Watersprint, the Sweden-based environmental technology company, has joined the Business Call to Action (BCtA) with a commitment to provide 50,000 people in Bangladesh with access to safe and clean drinking water by 2020. To support this effort, the company will provide training and employment to 500 disadvantaged Bangladeshi youth.
While lack of access to clean, safe drinking water is a global problem, Bangladesh is particularly hard hit. According to the World Health Organization, high levels of arsenic in the country’s groundwater – principally due to the arsenic-rich rocks through which the water is filtered – have affected nearly 35 million people in Bangladesh and contribute to 1 out of 5 deaths – the largest mass poisoning in history. Treating the country’s groundwater would require a massive investment in infrastructure.
At the same time, surface water sources such as lakes, rivers and ponds are rife with bacteria and viruses, contributing to illness and deaths. Diarrheal disease is Bangladesh’s biggest killer, contributing to 62 out of every 1,000 deaths in children under five each year. Tackling surface impurities, however, does not require the same level of infrastructure investment.
Watersprint’s unique UV-LED technology is able to remove bacteria and viruses from water with very low energy consumption: the unit can run on just 12 volts from a solar panel or battery. This technology was already on the market in Sweden for use in showers for water disinfection and legionella, when it caught the attention of Nobel Laureate Muhammad Yunus. At his urging, the company developed the Watersprint product to clean bacteria and viruses from surface water, and is working with the Yunus Centre in Bangladesh to train and employ young people as distributors. 10 of Watersprint’s portable Micro Production Centres (MPCs) were installed in and around Dhaka in 2015.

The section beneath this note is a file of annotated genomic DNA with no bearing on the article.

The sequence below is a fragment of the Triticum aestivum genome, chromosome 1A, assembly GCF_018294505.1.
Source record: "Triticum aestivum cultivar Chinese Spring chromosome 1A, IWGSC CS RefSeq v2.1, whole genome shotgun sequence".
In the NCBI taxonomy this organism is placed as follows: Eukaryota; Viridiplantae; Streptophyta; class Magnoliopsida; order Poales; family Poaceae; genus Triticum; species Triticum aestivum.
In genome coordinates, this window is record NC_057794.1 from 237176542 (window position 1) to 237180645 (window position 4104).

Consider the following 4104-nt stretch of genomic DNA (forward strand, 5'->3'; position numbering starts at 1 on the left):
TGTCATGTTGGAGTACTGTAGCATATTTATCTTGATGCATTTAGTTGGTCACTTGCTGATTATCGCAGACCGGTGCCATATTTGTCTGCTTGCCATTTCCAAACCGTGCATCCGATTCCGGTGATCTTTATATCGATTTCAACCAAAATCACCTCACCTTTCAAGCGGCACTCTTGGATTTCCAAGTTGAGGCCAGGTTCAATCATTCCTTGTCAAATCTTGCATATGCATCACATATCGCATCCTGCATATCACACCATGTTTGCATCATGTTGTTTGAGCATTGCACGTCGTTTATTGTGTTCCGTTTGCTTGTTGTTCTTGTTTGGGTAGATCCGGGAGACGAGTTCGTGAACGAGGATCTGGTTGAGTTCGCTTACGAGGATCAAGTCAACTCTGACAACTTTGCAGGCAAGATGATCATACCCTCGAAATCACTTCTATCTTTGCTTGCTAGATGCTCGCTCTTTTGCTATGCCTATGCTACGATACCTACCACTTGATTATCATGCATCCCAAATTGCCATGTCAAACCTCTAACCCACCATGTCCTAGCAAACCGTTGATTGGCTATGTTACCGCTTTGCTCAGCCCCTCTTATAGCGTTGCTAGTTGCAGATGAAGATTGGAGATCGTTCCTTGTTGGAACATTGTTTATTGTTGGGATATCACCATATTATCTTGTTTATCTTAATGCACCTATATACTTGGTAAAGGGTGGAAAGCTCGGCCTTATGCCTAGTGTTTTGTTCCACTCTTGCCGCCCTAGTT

“With this new technology, we will take another important step towards sustainable access to safe drinking water in developing countries”, said Anders Ruland, Watersprint’s chief executive officer. “For the first time, a water solution can be set up and operated without a great deal of complexity or high cost. Empowering youth through income-earning opportunities is a key component of our inclusive business model and we are pleased to be acknowledged by BCtA for our work.”
Watersprint believes its inclusive business model, which combines access to affordable, safe drinking water with training for youth as distributors, is highly scalable. The company plans to expand the same inclusive business model to three additional countries by 2030.
“Watersprint’s inclusive business model is an excellent example of the private sector’s unique ability address a market need – in this case safe, affordable water – while meeting long-term development needs such as youth employment and environmental sustainability,” said Sahba Sobhani, BCtA’s acting project manager. “We are pleased to welcome Watersprint as a BCTA member and look forward to the company’s continued growth.”
Click here for a video of clean water provision.
Content on this page is provided by Business Call to Action, and originally appeared on the The Guardian Business and the Sustainable Development Goals Hub
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